For advisors, going independent requires not just careful cost-benefit analysis but also a focus on their clients' confidence—and their own. Ellen Uzelac's cover story in the June issue of Research magazine probes what's involved in making such a leap of faith, and looks at advisors who have done it.
In the issue's Finke on Finance feature, Michael Finke takes a fresh look at real estate investment trusts. REITs lost much of their reputation for safety during the financial crisis, but more recently their fortunes have revived. Finke assesses the distinctive features of this asset class.
The Edward Jones brokerage firm has a new recruiting strategy. Jane Wollman Rusoff brings you inside the big regional, describing how it hopes to get bigger and what it's doing to make that happen. The results so far have been notable.
A new wave of advisors is flirting with the independent channel—a move fraught with uncertainty, tinged with promise, and dominated by one core question: Will my clients follow me?
“A lot of research describes the transition to independence in behavioral and demographic terms. It does so with facts and figures about how many advisors are likely to move, the number of models they’ll choose from, and the percentage that are likely to be happy,” says Barnaby Riedel, chief research strategist for Riedel Strategy, a Newport Beach, Calif.-based market research and communications firm. “Yet advisors, almost universally, talk about the move as a kind of leap of faith. If you miss that kind of leap, and the quality of the decision-making, you miss the most important aspect of the advisor experience.”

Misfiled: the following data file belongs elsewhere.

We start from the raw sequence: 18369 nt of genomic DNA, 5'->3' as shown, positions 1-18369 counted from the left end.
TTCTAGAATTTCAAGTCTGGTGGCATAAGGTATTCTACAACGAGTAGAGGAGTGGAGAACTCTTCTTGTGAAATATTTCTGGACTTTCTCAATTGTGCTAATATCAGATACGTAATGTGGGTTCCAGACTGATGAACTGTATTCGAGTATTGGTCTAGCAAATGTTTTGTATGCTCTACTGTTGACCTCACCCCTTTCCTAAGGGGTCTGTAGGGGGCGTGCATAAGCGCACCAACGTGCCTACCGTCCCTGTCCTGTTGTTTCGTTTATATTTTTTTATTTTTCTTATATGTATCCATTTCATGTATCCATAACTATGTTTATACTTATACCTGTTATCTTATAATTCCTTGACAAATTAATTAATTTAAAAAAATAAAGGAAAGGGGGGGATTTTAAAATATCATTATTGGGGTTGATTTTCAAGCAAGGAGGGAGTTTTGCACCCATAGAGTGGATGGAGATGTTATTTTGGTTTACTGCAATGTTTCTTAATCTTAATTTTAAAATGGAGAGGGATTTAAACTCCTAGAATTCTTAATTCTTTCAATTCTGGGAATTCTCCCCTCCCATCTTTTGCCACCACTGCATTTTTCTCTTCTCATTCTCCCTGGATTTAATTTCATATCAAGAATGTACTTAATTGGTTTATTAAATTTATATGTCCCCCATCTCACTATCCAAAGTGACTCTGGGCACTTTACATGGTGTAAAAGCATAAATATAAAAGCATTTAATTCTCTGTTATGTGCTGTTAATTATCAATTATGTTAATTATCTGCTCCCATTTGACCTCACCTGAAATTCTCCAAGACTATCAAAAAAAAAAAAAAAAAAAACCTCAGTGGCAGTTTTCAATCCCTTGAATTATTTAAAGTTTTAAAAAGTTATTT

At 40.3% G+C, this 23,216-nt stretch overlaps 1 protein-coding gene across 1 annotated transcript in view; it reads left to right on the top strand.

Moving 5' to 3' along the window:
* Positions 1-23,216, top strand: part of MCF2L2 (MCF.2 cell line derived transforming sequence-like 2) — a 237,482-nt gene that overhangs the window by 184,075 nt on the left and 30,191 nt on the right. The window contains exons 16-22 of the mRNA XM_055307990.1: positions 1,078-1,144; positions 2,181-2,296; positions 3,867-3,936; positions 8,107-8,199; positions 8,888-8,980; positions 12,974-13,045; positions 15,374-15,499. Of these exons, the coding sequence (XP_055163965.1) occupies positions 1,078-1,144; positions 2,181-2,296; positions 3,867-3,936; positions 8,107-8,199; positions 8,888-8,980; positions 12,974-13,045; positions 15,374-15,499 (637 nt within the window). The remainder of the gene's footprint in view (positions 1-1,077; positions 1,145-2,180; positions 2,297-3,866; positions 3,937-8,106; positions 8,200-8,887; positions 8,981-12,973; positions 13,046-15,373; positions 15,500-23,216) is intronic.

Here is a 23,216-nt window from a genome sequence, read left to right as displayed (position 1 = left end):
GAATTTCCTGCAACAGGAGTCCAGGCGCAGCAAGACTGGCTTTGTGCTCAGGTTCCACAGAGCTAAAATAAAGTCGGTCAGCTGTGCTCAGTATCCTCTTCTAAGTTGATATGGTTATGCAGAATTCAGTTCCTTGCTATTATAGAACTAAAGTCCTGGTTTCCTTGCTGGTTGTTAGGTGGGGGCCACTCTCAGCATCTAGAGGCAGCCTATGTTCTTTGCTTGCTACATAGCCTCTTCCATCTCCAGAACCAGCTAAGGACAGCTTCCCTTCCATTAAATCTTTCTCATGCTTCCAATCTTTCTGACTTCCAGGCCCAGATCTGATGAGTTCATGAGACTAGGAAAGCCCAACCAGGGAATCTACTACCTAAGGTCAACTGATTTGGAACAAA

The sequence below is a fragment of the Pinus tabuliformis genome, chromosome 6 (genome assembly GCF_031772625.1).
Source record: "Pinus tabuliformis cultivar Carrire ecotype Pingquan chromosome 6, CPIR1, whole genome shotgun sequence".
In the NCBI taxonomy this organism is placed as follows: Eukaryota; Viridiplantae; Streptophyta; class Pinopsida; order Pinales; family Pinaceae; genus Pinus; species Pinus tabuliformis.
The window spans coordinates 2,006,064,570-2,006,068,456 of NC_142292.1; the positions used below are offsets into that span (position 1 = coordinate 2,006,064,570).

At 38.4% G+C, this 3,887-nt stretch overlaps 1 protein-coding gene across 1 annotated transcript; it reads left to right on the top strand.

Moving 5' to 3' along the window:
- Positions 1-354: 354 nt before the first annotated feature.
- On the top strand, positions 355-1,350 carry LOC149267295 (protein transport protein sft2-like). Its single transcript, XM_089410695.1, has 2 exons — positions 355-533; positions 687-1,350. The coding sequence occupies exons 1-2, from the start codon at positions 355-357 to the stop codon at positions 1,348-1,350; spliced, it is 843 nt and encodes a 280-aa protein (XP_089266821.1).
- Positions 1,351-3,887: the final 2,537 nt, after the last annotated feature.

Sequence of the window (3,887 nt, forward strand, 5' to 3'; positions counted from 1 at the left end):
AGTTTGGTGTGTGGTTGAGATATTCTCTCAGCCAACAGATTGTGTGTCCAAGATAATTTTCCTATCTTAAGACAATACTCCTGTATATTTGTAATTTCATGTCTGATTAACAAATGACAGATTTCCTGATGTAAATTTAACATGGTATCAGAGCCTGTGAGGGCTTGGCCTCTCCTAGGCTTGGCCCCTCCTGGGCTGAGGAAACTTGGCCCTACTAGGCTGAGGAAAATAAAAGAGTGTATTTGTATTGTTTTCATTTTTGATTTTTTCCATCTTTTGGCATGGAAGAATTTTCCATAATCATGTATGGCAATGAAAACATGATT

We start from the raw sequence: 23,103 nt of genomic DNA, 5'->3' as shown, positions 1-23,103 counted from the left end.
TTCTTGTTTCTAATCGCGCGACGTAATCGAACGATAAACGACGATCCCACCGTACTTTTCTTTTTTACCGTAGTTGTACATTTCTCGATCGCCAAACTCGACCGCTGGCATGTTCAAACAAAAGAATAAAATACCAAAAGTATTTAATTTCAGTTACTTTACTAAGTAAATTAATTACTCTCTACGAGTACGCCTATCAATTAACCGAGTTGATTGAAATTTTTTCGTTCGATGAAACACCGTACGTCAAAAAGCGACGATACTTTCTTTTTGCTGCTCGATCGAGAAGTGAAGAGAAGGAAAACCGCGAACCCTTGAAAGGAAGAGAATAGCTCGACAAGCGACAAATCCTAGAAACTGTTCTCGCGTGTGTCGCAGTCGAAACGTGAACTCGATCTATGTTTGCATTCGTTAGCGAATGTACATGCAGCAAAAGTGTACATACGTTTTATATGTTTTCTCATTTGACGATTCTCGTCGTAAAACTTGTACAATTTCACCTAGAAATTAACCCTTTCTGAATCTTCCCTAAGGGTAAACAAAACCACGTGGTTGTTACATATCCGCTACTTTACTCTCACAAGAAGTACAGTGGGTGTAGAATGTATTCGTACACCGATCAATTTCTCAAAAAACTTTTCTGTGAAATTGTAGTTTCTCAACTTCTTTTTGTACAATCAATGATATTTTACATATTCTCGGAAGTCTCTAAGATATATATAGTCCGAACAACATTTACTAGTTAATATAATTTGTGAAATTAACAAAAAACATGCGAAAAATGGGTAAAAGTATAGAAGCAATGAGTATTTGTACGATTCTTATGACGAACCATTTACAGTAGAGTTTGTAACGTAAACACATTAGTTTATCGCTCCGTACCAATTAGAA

The financial crisis of 2008 laid waste to any illusions that real estate investment trusts (REITs) operated in a safer world than traditional equities. The old saw that stable rental flows and hard assets provided a safe harbor from market turbulence went out the window as REITs fell even harder than stocks during the great recession. Equity REITs returns dropped by 32% in September 2008 alone. Then they dropped another 23% in October. Nothing like losing half your investment in two months to remind an investor that all corporations are at the mercy of markets.
Since their epic fall in the great recession, REITs have rebounded big time. A recent pause in rising REIT prices has many wondering whether now is the right time to take profits on equities and avoid the risk of holding bonds in a rising interest rate environment. So let's take a fresh look at REITs in the 21st century to see whether they make sense in a modern portfolio.
Edward Jones is so fired up about expanding its troop of advisors that it has recruited recruiters from wirehouses—Merrill Lynch, Morgan Stanley, Wells Fargo—to help comb the country for choice candidates. For a regional, Jones is big; now it wants to get bigger.